Planners accept extra time to decide on Atiyeh plan for hospital
Bethlehem Planning Commission members took up developer Abe Atiyeh on his offer of more time to decide if he should be permitted to build a one-story, 80-bed hospital near Bethlehem Catholic High School.
After 50 minutes of discussion on Atiyeh's land development plan for a five-acre tract at 1838 Center St., Atiyeh's engineer, Dennis Harte, told the planners that his client would give them an extra two months -- until Sept. 13 -- to render their verdict. The planners voted 3-0 to accept.
The planners had until July 10 to recommend or turn down Atiyeh's land development plan, which was submitted on March 27.
City planning bureau officials said Atiyeh's plan was lacking in several areas, but one of the major stumbling blocks was how stormwater runoff would be handled.
Matt Dorner, the city's chief engineer, said the plan could not satisfy the city's ordinance.
Harte countered that claim, saying the property already met the runoff standards because it received land development approval in 2007 when Atiyeh proposed an assisted living facility there.
The amount of stormwater runoff is determined by the size of the building and the size of the parking area, and both are the same for the proposed hospital, Harte noted. "The only thing different is the name [of the facility]," he said.
Harte said repeatedly that many aspects of Atiyeh's hospital plan were covered by the previous land development approval, and that deficiencies cited by city planning bureau officials would be shown in architectural drawings. "We'll make everything match," Harte promised.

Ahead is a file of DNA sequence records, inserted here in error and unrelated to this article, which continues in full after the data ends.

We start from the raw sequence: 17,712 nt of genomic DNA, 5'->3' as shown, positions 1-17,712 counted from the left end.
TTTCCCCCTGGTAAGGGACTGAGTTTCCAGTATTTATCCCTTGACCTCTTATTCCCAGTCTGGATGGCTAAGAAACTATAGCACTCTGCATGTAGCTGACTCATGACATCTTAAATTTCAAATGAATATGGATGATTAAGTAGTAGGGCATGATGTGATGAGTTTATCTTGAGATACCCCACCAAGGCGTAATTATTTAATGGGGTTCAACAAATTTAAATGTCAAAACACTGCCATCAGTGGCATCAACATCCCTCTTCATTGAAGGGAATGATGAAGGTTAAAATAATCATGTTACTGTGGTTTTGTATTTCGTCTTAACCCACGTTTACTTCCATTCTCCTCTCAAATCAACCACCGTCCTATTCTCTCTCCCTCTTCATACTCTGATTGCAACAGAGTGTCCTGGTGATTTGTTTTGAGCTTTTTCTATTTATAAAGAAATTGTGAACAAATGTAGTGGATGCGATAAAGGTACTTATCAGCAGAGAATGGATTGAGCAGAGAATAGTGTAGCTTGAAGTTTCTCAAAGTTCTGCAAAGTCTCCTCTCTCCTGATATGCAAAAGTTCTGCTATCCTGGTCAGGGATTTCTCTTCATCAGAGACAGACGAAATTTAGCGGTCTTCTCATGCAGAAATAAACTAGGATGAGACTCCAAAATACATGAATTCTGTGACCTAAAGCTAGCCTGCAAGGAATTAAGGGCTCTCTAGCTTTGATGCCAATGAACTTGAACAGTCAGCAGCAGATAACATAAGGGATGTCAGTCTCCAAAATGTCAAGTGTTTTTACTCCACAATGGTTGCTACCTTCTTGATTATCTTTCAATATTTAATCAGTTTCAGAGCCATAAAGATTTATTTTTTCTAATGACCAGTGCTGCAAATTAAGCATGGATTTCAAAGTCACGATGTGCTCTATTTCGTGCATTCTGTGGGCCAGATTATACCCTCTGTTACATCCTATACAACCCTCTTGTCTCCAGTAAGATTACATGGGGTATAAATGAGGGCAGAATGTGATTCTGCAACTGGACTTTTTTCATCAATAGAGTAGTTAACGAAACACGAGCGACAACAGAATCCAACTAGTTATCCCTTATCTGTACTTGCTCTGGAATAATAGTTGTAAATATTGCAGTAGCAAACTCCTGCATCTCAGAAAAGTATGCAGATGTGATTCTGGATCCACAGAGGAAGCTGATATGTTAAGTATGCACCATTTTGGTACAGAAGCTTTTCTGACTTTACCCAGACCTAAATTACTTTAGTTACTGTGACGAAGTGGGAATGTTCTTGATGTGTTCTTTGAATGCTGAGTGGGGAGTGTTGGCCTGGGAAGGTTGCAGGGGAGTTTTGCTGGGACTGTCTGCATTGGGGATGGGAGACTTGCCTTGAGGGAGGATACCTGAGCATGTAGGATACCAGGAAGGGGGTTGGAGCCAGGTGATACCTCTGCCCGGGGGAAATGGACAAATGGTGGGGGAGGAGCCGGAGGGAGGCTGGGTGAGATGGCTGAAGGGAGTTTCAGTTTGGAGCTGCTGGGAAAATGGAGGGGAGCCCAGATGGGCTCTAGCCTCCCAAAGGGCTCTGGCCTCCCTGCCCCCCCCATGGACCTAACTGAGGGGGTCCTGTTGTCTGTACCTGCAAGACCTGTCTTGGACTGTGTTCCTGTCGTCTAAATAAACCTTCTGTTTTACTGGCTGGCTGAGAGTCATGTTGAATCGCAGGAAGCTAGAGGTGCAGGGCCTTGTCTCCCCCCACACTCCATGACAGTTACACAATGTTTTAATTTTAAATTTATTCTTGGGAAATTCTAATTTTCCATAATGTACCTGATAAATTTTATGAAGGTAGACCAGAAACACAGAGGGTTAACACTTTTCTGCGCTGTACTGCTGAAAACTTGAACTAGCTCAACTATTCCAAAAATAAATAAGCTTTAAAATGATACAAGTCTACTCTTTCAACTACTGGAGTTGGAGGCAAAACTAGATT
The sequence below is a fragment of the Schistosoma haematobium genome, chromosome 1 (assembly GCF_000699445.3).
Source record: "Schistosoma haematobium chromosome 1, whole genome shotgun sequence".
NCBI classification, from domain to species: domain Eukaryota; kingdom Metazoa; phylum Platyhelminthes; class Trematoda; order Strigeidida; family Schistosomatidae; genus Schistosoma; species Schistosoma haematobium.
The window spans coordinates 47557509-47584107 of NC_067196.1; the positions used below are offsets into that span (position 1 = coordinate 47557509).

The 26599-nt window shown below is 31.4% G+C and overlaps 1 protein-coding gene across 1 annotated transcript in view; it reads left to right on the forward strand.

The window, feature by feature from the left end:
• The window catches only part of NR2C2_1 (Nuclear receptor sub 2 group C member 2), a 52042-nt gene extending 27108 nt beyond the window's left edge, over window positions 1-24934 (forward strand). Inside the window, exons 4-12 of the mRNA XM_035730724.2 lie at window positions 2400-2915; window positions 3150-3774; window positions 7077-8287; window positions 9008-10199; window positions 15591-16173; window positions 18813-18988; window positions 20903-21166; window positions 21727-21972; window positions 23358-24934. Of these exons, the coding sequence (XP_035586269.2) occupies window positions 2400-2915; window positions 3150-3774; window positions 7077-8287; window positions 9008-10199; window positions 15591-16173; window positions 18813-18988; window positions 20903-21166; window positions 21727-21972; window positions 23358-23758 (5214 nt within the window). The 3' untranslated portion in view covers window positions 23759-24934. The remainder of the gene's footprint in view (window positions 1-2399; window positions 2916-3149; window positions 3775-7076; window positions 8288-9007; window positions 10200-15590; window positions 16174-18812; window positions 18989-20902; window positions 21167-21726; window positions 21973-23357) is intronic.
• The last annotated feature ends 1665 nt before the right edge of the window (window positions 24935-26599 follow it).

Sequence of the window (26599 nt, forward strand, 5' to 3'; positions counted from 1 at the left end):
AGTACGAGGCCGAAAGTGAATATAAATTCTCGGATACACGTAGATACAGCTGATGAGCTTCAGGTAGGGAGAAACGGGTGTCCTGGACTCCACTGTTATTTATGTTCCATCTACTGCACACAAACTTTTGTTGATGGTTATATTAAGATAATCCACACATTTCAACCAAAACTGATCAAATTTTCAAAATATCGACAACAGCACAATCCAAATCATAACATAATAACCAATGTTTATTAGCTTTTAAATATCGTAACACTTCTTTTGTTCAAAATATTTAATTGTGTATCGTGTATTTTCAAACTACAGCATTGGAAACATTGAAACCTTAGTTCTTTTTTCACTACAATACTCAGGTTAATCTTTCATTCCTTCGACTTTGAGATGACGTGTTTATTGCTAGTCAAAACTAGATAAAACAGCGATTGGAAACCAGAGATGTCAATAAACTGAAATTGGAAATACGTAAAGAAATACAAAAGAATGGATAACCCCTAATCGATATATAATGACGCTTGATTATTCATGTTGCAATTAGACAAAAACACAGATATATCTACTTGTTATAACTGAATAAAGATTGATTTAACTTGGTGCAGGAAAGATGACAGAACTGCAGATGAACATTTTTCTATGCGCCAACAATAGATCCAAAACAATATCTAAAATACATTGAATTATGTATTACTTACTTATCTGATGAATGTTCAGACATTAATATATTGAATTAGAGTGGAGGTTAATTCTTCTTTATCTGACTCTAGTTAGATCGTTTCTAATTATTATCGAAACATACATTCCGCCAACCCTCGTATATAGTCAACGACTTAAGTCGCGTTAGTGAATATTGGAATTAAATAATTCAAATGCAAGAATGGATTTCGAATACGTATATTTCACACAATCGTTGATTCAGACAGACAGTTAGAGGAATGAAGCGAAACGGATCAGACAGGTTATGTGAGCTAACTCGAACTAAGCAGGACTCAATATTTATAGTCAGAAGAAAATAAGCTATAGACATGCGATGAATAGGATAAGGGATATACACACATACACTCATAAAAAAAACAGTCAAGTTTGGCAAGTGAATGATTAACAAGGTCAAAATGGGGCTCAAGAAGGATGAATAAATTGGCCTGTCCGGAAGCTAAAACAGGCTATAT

Planning commission member Andrew Twiggar was puzzled by Harte's statement. "It doesn't add up. … I'm missing something."
Planners chairman James Fiorentino wasn't buying Harte's logic. "The prior project is not relevant to us," he stated.
Fiorentino also questioned why Harte had not shared his information with Dorner and other city officials, especially in light of various concerns outlined in letters written by city officials on May 23. "You certainly knew we had problems," Fiorentino said. "I'm left at a loss as to why you don't have [the information] here."
Harte responded that the city already had it, "because the permit for this property is in the city's possession."
Several residents who have been fighting Atiyeh's various proposals for the property were on hand to voice opposition to the hospital.
Stewart Early, who lives on Main Street near the proposed hospital, was among them. He said he doubted Atiyeh's hospital plan could meet the stricter standards required of a hospital versus an assisted care facility. "What I see is [only] 40 bedrooms, two beds a room," Early said.
He also said Atiyeh should "specify his hospital's target market," and questioned the need for a hospital because of so many similar facilities with three miles of the proposed site.
Even though the planners have until Sept. 13 to decide on the plan, Harte said he intends to come back sooner to seek the planners' approval. "I plan on being here next month," Harte said, adding he "will make half of those [deficiencies] go away" by then.
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